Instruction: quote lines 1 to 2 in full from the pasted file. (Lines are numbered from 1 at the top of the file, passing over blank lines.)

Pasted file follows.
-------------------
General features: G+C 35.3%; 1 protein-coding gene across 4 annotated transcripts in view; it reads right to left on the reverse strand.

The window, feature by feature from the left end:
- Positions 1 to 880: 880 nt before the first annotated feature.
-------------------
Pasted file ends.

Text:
General features: G+C 35.3%; 1 protein-coding gene across 4 annotated transcripts in view; it reads right to left on the reverse strand.

The window, feature by feature from the left end: